January 12 2016


Life is a roller coaster: you can either scream every time you hit a bump, or you can throw your hands up in the air and enjoy it.

For some young people, their transition from care can feel like the slow, apprehensive crawl up the lift hill – the highest point of a roller coaster – followed by the dramatic plummet, which takes them tumbling through the rest of the circuit.

Ashley went into care at fifteen years of age, which makes him part of the minority age bracket of young people who enter out-of-home-care[1].  A modest 10% of children and young people entering care Australia-wide fall into the age bracket of 15-17 years of age[2].

Despite a turbulent adolescence, Ashley is a gregarious, generous, go-getter kind of young man. Throughout all the ups and downs of his transition from care, Ashley remains filled with aspirations for a better future. His favourite pastime is to visit Gold Coast theme parks – Ashley has been to Movie World more than one hundred times.

Ashley was put in touch with Next Step After Care through Disability Services at Beenleigh.

“My next step worker is pretty cool, pretty awesome. Very cool worker,” Ashley says with enthusiasm.

Next Step After Care has made a huge effort to provide Ashley with assistance to ensure he enjoys the ride of adulthood.

Ashley had an expenses paid trip to the Darling Downs region of Queensland, to spend well-deserved time with his family. The commute was paid for by Next Step After Care, as connections with family and community are an important service that Next Step After Care facilitates.

However, Ashley is unable to regularly visit his extended family because of the distance and travel time that separates them.

Next Step After Care and Ashley decided it would be an invaluable life asset for Ashley to obtain his license and gain independence over his movement and travel.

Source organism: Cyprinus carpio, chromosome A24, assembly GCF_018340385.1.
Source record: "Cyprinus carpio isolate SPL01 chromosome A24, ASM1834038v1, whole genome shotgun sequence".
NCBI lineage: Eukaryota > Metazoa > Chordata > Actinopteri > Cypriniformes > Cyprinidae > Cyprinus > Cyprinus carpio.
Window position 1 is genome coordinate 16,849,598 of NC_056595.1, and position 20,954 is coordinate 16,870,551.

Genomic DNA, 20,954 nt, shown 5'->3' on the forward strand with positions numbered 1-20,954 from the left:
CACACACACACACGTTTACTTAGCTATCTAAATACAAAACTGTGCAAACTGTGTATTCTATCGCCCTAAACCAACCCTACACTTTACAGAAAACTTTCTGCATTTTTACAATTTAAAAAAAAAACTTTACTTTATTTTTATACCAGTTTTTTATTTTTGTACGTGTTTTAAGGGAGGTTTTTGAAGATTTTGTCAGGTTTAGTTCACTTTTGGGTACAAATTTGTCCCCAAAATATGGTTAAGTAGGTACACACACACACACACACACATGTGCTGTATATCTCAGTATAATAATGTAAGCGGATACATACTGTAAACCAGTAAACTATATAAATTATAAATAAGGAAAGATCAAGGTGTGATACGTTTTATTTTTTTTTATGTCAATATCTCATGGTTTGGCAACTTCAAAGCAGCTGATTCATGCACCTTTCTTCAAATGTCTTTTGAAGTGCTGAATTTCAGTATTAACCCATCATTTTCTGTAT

Ashley says, “I liked they [Next Step After Care] got me into driving lessons, got me a log book, and my driving hours have gone up. It’s very exciting.”

The application process for attaining a learners license; preparing with a log book, and booking driving lessons took six weeks, from start to finish.

Despite having a daunting first lesson – “It was pretty scary! My driving instructor took me on the highway first go,” he laughs – Ashley remains stoic that he will complete his one hundred driving hours in an automatic car.

In fact, Ashley is so determined to get his license he has taken initiative to contact PCYC’s Braking the Cycle program[3] with the hopes of using their services to get the most driving practice possible.

“I can’t wait to be able to pick up my girlfriend and my friends when they are bored on holidays. It’ll be good to see my family in Toowoomba when I get the chance to. Driving is scarier than the Scooby Doo ride, but it’s still really fun!”

Ashley’s positive life outlook even extends to the advice he has for care leavers: “If you are seventeen you should talk to the Department [of Child Safety] and figure out what your best opportunities are. And what the best outcome will be after that.”

He also wants to express his helpful experiences with Next Step After Care and Life Without Barriers – two services that have been constantly available to encourage Ashley.

“Child Safety should say, ‘have you heard of Next Step?’ before someone turns eighteen,” he explains.

Next Step After Care would like to thank Ashley for lending his voice to raising awareness about Next Step After Care, and wish him best of luck and safe travels with his driving lessons.


[1] https://aifs.gov.au/cfca/publications/children-care


[2] https://aifs.gov.au/cfca/publications/children-care


[3] http://www.pcyc.org.au/Youth-Programs/Youth-Development-Programs/Braking-The-Cycle.aspx


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